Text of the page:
Maybe you could question his impact further up the ground, or you could debate the strength of on-field leadership at the Crows overall.

Maybe. Either way I do feel it was a bit silly for the man to be copping so much heat. If you’re a key forward kicking a couple of goals every week I’d say you are probably doing enough.

Justified or unjustified, Tex shut the critics up with a genuinely elite performance on Friday night – not only did he kick a bag of four but he also recorded 398 metres gained, far and away his highest tally of the season so far.

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No one – myself included – gave the Crows a chance of knocking off Sydney given that they were missing all of Rory Sloane and Matt and Brad Crouch, but Walker’s big night out was crucial in delivering a major upset and moving Adelaide to 3-2.

Oh, and so long as we’re complimenting the Crows…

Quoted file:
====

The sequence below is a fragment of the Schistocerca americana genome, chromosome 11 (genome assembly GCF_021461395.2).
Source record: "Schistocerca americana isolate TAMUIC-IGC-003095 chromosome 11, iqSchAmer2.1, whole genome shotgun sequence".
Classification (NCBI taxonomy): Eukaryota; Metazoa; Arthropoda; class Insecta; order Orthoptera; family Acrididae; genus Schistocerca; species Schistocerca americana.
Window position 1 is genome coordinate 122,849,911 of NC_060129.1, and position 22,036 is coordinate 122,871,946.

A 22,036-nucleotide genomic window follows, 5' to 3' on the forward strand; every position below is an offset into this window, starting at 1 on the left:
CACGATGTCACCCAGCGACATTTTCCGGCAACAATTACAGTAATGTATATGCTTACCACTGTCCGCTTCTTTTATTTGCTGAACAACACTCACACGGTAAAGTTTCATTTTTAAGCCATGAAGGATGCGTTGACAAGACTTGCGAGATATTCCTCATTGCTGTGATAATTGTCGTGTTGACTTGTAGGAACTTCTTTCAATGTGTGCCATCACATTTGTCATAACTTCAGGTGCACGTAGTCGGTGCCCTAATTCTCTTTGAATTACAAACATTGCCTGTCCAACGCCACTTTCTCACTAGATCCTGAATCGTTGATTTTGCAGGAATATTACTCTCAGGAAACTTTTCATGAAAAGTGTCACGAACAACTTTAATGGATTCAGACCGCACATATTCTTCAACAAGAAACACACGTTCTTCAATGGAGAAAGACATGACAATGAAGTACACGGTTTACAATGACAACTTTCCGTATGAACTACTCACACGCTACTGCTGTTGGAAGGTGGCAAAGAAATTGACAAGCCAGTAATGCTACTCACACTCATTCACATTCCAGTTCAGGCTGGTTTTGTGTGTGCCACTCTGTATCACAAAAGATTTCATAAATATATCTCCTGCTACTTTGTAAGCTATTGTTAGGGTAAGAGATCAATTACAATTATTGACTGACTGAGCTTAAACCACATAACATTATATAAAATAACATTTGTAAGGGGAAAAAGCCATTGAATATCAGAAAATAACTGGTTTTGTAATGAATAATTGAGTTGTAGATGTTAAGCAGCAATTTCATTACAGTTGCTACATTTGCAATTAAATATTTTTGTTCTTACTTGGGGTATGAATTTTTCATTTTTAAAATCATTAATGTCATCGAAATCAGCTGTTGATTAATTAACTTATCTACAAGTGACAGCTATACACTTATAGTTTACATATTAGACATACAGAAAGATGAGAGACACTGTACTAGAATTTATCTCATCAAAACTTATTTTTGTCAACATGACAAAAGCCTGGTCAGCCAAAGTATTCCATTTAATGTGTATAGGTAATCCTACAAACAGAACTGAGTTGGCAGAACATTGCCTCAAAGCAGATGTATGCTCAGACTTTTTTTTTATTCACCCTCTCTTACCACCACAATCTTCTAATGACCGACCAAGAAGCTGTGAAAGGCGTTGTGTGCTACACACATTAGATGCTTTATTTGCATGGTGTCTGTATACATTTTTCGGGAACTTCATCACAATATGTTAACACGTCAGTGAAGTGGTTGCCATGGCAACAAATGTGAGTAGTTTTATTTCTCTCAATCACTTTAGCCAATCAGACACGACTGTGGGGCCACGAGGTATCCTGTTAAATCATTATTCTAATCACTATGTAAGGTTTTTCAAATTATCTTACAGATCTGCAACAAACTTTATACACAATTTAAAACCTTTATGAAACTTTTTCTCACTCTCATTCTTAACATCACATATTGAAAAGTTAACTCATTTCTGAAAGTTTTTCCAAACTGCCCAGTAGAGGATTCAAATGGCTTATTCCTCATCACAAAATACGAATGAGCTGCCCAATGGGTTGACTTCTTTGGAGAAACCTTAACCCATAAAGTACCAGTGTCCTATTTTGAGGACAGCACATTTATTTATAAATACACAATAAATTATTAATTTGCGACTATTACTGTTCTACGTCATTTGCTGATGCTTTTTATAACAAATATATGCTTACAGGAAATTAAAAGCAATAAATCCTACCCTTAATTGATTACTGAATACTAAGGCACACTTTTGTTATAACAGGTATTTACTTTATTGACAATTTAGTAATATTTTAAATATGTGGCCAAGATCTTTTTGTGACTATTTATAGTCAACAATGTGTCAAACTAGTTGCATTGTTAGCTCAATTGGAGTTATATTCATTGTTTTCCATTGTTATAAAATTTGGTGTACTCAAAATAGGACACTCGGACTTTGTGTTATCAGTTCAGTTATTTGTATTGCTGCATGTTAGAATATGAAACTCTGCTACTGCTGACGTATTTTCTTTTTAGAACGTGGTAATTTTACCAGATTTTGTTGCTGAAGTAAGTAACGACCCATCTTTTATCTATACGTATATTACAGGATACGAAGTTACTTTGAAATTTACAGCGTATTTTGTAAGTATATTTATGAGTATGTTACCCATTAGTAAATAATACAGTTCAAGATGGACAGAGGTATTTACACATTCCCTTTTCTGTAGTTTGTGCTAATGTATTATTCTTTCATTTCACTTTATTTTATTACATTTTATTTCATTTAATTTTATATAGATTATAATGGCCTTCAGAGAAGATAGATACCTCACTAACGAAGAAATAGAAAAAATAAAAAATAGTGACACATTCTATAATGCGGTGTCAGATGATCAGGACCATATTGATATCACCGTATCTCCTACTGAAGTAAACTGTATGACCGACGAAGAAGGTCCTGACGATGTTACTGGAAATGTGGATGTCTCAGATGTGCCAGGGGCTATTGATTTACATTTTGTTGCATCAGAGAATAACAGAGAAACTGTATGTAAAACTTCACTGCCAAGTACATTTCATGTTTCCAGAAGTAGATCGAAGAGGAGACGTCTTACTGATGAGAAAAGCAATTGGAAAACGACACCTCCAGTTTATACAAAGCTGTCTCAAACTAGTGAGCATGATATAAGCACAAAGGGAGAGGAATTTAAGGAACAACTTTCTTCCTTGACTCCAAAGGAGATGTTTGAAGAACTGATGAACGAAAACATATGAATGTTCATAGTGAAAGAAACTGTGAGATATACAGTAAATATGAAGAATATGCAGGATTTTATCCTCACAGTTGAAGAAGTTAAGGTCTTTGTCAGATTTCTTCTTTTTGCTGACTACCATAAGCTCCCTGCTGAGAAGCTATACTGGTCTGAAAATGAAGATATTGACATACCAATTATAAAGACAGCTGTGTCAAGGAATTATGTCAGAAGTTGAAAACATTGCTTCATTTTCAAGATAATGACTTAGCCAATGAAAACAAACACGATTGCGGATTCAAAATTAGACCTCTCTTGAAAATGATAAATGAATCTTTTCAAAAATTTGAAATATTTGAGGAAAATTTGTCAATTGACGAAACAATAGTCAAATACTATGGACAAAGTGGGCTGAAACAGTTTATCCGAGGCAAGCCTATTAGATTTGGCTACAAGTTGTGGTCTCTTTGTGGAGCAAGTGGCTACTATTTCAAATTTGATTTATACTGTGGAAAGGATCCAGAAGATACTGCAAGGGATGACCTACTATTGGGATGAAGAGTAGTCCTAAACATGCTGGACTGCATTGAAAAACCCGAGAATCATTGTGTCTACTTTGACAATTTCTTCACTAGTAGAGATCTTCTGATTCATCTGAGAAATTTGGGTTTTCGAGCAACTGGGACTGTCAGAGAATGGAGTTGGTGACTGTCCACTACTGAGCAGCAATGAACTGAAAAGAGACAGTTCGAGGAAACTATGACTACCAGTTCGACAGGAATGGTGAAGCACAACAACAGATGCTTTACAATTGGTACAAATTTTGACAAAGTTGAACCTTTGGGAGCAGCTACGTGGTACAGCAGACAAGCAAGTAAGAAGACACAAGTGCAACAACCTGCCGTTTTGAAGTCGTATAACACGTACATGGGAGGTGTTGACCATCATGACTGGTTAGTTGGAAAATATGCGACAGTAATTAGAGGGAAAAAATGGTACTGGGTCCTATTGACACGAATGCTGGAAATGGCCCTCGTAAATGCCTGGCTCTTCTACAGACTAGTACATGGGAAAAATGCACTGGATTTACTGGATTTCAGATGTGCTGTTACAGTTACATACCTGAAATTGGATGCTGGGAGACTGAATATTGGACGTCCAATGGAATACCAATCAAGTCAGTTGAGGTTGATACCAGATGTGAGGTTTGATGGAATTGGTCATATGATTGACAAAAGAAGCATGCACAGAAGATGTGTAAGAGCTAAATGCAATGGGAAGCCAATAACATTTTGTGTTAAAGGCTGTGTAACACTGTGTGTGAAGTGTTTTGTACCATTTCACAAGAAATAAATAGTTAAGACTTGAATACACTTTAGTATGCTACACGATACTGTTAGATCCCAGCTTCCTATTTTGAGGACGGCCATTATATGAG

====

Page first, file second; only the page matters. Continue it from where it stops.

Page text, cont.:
Taylor Walker Adelaide Crows AFL Finals 2017

(Photo by Michael Willson/AFL Media/Getty Images)

Crow concern over the loss of Lever as dead as a Doedee
Yes, I know the correct pronouncement of Deodee doesn’t really sound all that much like dodo, but please, let me have this pun.

I’ll admit that when I saw Adelaide fans crowing (yes, more puns) about Tom Doedee being better than Jake Lever in Round 1 I was pretty sceptical.

Oh really, you think your new one-gamer is better at football than the player who left your club in messy circumstances last year? How surprising.